Judge Victor Valdivia is the world's forgotten boy. Now would somebody please remember him so we can all go home?
"How would you guys like to be stars?"—Elektra records executive to Iggy Pop and the Stooges, 1968
The Stooges, of course, never became stars. The combined sales for their first three albums—The Stooges (1969), Funhouse (1970), and Raw Power (1973)—probably wouldn't fill up a U-Haul, let alone a warehouse. Nonetheless, the Stooges' influence can't be measured in monetary terms. Their crude sound and scabrous sensibility were hopelessly out of step with both the socially conscious '60s and the slick, laidback '70s, but their music was a clear influence on virtually every punk and hard rock band that followed in their wake, from the Sex Pistols and the Ramones to Guns N' Roses and Nirvana. After the Stooges fell apart in the mid-'70s due to drugs and poverty, lead singer Iggy Pop launched a solo career that was almost as noteworthy as his time with the Stooges. His first two solo albums, The Idiot (1977) and Lust for Life (1978), were also commercially ignored but were equally seminal albums that post-punk artists as diverse as Siouxsie & the Banshees and Nine Inch Nails would cite as crucial influences. Iggy's career, in short, is important enough to be worthy of an extended DVD examination, no matter how commercially marginal his work sometimes has been.
That's why it's hard to see why any music fan would spend money on this DVD. Iggy Pop: Lust for Life clocks in at a pitiful 40 minutes and even then ends up meandering into pointlessness. There are a few revelations and some snippets from Iggy in concert in the mid-'80s, but they're not nearly enough to recommend it. There are plenty of concert DVDs of Iggy Pop's most recent tours but there has never really been an overall look at his entire career, apart from an episode of Behind the Music. This DVD could have filled a much-needed hole, but it's so sloppy and skimpy that even the most devout Iggy fans won't be tempted to sit through it more than once.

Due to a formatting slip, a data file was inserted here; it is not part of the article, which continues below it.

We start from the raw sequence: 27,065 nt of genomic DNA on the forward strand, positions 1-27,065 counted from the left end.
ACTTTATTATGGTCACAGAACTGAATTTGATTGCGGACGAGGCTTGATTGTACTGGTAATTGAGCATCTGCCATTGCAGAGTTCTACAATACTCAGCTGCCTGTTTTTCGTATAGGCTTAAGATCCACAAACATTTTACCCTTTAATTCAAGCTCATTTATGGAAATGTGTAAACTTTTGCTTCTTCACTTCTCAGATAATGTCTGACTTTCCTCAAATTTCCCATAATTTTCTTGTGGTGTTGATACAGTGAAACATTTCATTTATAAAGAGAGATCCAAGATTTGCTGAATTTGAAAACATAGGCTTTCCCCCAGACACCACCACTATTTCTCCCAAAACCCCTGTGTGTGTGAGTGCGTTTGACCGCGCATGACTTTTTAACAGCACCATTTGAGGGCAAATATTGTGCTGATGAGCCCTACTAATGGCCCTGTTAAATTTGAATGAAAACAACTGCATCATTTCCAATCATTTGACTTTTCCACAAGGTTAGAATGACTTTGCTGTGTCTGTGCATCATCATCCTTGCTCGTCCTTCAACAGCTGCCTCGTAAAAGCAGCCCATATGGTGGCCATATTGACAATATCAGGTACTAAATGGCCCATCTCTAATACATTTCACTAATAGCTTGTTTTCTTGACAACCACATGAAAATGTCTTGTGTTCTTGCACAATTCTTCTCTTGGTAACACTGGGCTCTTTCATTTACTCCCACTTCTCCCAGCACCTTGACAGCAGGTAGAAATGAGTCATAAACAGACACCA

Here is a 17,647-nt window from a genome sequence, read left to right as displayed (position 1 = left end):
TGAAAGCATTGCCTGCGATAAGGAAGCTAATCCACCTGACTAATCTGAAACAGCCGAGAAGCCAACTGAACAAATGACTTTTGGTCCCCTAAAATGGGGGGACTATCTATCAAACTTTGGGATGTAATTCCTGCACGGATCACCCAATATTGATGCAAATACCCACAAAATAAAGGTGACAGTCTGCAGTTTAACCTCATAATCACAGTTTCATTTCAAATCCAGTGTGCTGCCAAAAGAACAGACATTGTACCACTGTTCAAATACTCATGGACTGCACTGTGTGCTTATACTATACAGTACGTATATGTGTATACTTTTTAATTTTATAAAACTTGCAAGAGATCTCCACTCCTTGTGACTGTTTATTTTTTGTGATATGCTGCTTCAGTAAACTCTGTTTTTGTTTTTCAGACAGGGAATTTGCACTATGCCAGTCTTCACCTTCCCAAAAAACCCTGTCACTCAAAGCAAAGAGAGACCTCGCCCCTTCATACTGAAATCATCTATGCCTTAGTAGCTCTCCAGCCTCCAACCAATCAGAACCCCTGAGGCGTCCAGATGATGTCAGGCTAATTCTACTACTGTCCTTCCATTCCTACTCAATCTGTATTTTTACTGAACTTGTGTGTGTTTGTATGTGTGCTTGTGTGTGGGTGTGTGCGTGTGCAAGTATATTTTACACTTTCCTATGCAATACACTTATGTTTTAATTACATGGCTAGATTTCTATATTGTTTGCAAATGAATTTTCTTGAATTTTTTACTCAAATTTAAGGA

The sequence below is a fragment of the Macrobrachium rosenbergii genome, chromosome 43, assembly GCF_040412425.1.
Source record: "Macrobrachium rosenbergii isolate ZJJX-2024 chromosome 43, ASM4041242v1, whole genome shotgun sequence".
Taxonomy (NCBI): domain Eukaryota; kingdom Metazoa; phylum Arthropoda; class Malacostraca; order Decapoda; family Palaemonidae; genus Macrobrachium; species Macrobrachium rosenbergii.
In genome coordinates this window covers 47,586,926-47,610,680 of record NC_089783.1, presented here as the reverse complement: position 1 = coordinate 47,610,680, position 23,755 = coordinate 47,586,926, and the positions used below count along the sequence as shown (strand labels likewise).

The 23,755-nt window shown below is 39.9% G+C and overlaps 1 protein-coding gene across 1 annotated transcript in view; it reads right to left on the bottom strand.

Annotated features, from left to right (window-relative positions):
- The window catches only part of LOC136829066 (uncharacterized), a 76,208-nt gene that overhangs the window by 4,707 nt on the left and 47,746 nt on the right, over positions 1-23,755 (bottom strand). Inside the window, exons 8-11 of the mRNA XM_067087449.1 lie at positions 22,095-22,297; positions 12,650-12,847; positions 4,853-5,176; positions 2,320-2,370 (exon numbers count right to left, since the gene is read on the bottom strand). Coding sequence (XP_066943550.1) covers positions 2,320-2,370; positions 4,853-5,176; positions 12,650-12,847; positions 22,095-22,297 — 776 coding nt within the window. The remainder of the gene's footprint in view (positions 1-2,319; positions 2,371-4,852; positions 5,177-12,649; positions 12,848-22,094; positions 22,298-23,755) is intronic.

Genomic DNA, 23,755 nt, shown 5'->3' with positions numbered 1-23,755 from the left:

Lust for Life was put together for Dutch TV in 1986, consisting of interviews with Iggy and the late Ron Asheton, the original guitarist for the Stooges. There's also some concert footage of Iggy onstage in Holland as he performs songs from the album he was promoting at the time, Blah-Blah-Blah (1986). Sadly, this was hardly a golden time for Iggy, creatively speaking. Blah-Blah-Blah was a misguided play for mainstream sales and radio play and the weakness of the material hampers Iggy's performances. He's still a fierce artist but the glossy and dated '80s music doesn't really give him much of a chance to cut loose the way his much rawer work with the Stooges would have.
At least personally, Iggy was in much better shape. Having recovered from a debilitating heroin addiction in the late '70s, Iggy is lucid and articulate during the interviews. His memories of his childhood and early career up until the founding of the Stooges in 1968 are remarkable. Similarly, Asheton's tales of the early days of the Stooges, including how they wrote some of their hugely influential material such as "No Fun" and "I Wanna Be Your Dog," will be invaluable to Stooges fans. It's an especially fitting tribute to Asheton, an underappreciated talent who died in January 2009, a couple of months before this DVD's release.
Unfortunately, all of the best bits occur in the first 15 minutes. After that, the documentary, as short as is, falls apart. When Asheton mentions that both he and Iggy were huge Hendrix fans, the documentary wastes five precious minutes replaying old Hendrix performance clips. A brief snippet or two of "Purple Haze" would have made the point just fine, but considering how short this program is, the waste of so much time is critical. The show also ignores any of Iggy's work after the breakup of the Stooges. Apart from a brief description of Blah-Blah-Blah, there is no mention of any of Iggy's solo work, nor even much about the circumstances of his addiction and sobriety. Instead, there are just several interminable montages of photos set to Stooges songs with no explanation or context provided. Moreover, viewers should be aware that since this show was originally aired on Dutch TV, what little narration and subtitles occur are all in Dutch, with no English translations. There aren't even any extras at all, not even text-based ones. Maybe in the '80s it was possible to issue such cheap, shoddy product but in 2009 wasting an entire DVD on 40 minutes of badly assembled content is inexcusable. The transfer is decent enough—full-screen film with stereo soundtrack—but isn't anything sparkling or notable.
All of which is to say, Iggy Pop: Lust for Life is more of an insult than a treat for Iggy Pop fans. It's hard to see how anyone could possibly be interested in a middling program that has just been slapped onto disc with no care or attention. Newcomers to Iggy Pop's music won't understand what the point of this DVD is and his biggest fans will be disgusted at how much is missing.
At an outrageous list price of $18.95, Iggy Pop: Lust for Life is decisively guilty of providing little value for money. Pick up one of Iggy's greatest-hits collections instead.
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